One in four suffers from fatty liver: Expert explains the “silent inflammation”

One in four suffers from fatty liver: expert warns of "silent inflammation"

Photo: German Liver Foundation, CC0 Public Domain – Pexels/ Cottonbro-studio

In Germany, around 25 percent of the population suffer from fatty liver, warns a gastroenterologist in the Utopia interview. But the disease is difficult to detect, especially in the early stages. How to identify and properly prevent them.

Elke Roeb heads gastroenterology at the University Hospital of the Justus Liebig University in Giessen and is an expert in fatty liver disease. The disease is often associated with alcoholism – but Roeb explains in an interview with Utopia that other causes are much more common. In fact, according to the German Liver Foundation, fatty liver is already the most common liver disease in Germany, affecting millions of people. The expert gives tips on how to prevent properly.

Utopia: How many people in Germany suffer from fatty liver?

Elke Roeb: We are currently assuming that at least 25 percent of the population in Germany suffers from fatty liver – that is, one in four.

“Many fatty liver diseases are completely asymptomatic”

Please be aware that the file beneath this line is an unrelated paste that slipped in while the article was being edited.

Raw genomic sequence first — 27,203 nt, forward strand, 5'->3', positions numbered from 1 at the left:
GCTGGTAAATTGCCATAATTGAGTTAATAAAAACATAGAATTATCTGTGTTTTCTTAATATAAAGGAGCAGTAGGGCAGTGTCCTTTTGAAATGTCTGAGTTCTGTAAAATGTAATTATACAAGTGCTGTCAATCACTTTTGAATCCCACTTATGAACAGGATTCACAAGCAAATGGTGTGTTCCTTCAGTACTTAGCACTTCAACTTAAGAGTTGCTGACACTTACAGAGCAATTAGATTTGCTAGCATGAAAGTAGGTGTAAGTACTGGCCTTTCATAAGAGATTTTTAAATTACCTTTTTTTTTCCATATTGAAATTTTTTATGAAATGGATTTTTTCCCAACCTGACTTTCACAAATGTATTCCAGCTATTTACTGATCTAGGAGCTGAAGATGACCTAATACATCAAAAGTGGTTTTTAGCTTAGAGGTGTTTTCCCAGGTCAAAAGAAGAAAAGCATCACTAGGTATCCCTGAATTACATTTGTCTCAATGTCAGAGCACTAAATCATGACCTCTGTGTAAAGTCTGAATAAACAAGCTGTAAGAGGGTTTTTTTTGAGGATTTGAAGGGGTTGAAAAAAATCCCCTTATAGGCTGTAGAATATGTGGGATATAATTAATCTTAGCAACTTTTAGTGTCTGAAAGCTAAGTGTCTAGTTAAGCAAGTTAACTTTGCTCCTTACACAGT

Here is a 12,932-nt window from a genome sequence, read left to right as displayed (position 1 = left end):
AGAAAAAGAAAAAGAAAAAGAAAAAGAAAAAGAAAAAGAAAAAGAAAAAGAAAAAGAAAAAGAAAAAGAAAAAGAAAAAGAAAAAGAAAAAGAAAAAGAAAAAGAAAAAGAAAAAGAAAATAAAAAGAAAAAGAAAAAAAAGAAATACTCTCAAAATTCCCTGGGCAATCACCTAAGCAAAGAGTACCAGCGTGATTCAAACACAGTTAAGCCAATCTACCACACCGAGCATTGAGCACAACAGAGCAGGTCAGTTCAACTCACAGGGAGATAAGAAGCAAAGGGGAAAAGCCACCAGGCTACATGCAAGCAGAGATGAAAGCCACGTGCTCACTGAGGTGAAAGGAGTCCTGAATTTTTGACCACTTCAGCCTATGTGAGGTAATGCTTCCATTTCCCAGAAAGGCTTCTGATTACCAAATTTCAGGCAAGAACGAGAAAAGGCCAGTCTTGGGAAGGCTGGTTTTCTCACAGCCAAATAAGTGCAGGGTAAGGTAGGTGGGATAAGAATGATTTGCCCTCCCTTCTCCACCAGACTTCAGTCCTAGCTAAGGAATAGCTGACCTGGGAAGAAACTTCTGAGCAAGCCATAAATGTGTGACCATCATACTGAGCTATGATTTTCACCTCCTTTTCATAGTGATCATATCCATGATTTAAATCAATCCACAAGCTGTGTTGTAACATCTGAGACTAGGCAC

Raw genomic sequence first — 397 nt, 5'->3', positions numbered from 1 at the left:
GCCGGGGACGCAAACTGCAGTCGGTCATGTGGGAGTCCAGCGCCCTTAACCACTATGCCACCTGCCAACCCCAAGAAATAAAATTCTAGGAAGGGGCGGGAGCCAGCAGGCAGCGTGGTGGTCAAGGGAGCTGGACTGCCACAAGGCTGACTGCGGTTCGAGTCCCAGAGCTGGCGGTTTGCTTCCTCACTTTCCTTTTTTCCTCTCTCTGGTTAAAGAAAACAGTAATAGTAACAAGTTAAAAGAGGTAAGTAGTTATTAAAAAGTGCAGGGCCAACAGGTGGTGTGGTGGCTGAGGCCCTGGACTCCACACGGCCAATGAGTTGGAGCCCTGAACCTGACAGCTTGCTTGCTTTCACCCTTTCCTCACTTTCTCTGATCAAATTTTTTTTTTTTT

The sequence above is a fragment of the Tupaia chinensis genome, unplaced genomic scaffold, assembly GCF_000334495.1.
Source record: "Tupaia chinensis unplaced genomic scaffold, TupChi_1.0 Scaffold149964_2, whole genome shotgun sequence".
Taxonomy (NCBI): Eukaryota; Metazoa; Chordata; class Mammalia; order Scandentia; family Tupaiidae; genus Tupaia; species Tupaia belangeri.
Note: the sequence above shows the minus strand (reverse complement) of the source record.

Utopia: How do I know if I’m affected?

Roeb: Many fatty liver diseases are completely asymptomatic, at least in the early stages. This is why it is called “silent inflammation”. In some cases, diffuse symptoms such as tiredness, a feeling of fullness or pain in the upper abdomen are reported. The disease only becomes visible when the liver values ​​are measured. Some of these are routinely checked during a check-up by the general practitioner.

Utopia: Such check-ups are common from the age of 35. Are people under 35 also affected?

Roeb: Yes, children too. Every third overweight child develops a fatty liver. In this respect, the check-up at 35 comes too late. However, there is a certain risk awareness among paediatricians.

Consequences of fatty liver: From inflammation to liver cancer